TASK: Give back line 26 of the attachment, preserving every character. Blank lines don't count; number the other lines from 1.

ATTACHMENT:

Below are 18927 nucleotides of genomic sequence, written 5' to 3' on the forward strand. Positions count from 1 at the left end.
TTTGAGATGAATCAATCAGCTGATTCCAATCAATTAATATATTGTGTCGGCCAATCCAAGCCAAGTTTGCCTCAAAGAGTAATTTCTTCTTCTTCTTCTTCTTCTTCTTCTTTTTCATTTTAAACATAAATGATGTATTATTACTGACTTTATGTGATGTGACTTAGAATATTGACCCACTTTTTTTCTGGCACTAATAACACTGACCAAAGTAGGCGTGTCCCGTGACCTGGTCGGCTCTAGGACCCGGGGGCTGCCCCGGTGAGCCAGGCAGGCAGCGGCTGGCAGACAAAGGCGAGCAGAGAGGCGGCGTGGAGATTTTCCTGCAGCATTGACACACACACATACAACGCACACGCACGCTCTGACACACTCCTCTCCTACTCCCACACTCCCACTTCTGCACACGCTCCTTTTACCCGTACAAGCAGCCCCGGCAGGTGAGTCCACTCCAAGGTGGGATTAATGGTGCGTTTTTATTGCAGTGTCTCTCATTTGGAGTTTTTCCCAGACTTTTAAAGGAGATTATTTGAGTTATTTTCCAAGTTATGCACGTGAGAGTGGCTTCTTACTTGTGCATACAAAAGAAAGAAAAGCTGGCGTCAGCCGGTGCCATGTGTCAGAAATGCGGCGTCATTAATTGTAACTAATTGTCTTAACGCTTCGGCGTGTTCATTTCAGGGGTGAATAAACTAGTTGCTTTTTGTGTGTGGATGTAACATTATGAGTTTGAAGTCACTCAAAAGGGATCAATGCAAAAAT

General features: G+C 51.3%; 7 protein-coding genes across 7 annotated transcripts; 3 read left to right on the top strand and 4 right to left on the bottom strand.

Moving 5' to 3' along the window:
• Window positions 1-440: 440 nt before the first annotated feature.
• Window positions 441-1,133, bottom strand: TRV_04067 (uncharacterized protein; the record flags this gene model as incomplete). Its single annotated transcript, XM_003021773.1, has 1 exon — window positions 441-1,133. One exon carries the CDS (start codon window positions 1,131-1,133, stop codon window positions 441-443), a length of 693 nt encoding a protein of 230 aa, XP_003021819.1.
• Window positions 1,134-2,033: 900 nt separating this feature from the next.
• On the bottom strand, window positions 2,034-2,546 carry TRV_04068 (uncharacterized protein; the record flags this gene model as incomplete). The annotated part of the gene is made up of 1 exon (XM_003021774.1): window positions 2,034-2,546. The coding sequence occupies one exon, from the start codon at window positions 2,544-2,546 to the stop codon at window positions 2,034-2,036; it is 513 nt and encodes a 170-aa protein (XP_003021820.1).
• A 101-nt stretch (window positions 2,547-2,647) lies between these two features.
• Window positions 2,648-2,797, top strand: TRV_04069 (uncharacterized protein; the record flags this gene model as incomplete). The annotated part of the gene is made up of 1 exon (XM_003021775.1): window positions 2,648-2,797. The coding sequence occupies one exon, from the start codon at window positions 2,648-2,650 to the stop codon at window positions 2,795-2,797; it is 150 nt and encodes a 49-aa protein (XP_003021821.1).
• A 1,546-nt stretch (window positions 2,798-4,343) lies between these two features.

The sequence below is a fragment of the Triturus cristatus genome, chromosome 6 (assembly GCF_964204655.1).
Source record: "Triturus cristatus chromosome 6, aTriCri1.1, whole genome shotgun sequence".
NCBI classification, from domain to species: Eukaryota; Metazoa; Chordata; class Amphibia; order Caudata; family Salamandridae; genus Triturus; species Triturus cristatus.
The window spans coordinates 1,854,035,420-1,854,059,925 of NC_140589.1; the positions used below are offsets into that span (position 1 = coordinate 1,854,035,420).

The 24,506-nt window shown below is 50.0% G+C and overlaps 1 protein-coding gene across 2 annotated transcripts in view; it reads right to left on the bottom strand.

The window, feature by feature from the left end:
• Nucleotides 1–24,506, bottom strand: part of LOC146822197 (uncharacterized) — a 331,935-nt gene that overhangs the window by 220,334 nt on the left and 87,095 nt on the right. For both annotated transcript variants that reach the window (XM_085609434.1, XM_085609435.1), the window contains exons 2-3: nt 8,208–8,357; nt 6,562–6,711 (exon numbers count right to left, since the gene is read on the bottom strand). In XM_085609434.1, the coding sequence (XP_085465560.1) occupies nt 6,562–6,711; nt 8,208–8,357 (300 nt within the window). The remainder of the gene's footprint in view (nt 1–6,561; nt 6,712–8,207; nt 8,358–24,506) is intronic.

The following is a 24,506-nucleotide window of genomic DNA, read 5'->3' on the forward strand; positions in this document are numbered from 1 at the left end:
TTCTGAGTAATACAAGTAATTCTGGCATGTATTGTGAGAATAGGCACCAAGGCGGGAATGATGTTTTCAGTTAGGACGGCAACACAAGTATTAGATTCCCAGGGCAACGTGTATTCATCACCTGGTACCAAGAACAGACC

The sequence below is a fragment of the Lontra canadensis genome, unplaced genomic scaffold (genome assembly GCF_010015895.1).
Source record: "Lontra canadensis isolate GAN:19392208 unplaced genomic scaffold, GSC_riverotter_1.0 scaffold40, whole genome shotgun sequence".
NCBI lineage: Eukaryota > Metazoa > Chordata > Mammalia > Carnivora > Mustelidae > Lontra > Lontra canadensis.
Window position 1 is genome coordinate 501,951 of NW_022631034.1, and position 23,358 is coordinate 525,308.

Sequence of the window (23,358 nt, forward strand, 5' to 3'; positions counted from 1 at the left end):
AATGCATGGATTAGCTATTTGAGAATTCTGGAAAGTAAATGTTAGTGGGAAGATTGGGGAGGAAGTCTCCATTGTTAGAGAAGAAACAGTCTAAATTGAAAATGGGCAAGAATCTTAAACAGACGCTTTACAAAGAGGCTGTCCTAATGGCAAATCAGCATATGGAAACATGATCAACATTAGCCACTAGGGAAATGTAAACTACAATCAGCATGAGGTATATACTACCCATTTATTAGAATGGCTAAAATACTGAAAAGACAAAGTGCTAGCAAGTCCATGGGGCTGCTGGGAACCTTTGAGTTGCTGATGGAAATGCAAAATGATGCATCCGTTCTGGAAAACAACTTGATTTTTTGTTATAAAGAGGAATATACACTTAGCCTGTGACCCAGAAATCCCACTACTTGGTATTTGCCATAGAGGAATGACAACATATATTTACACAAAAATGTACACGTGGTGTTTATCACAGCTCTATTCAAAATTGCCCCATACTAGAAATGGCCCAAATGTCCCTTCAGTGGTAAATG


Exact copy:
AATGCATGGATTAGCTATTTGAGAATTCTGGAAAGTAAATGTTAGTGGGAAGATTGGGGAGGAAGTCTCCATTGTTAGAGAAGAAACAGTCTAAATTGAAAATGGGCAAGAATCTTAAACAGACGCTTTACAAAGAGGCTGTCCTAATGGCAAATCAGCATATGGAAACATGATCAACATTAGCCACTAGGGAAATGTAAACTACAATCAGCATGAGGTATATACTACCCATTTATTAGAATGGCTAAAATACTGAAAAGACAAAGTGCTAGCAAGTCCATGGGGCTGCTGGGAACCTTTGAGTTGCTGATGGAAATGCAAAATGATGCATCCGTTCTGGAAAACAACTTGATTTTTTGTTATAAAGAGGAATATACACTTAGCCTGTGACCCAGAAATCCCACTACTTGGTATTTGCCATAGAGGAATGACAACATATATTTACACAAAAATGTACACGTGGTGTTTATCACAGCTCTATTCAAAATTGCCCCATACTAGAAATGGCCCAAATGTCCCTTCAGTGGTAAATG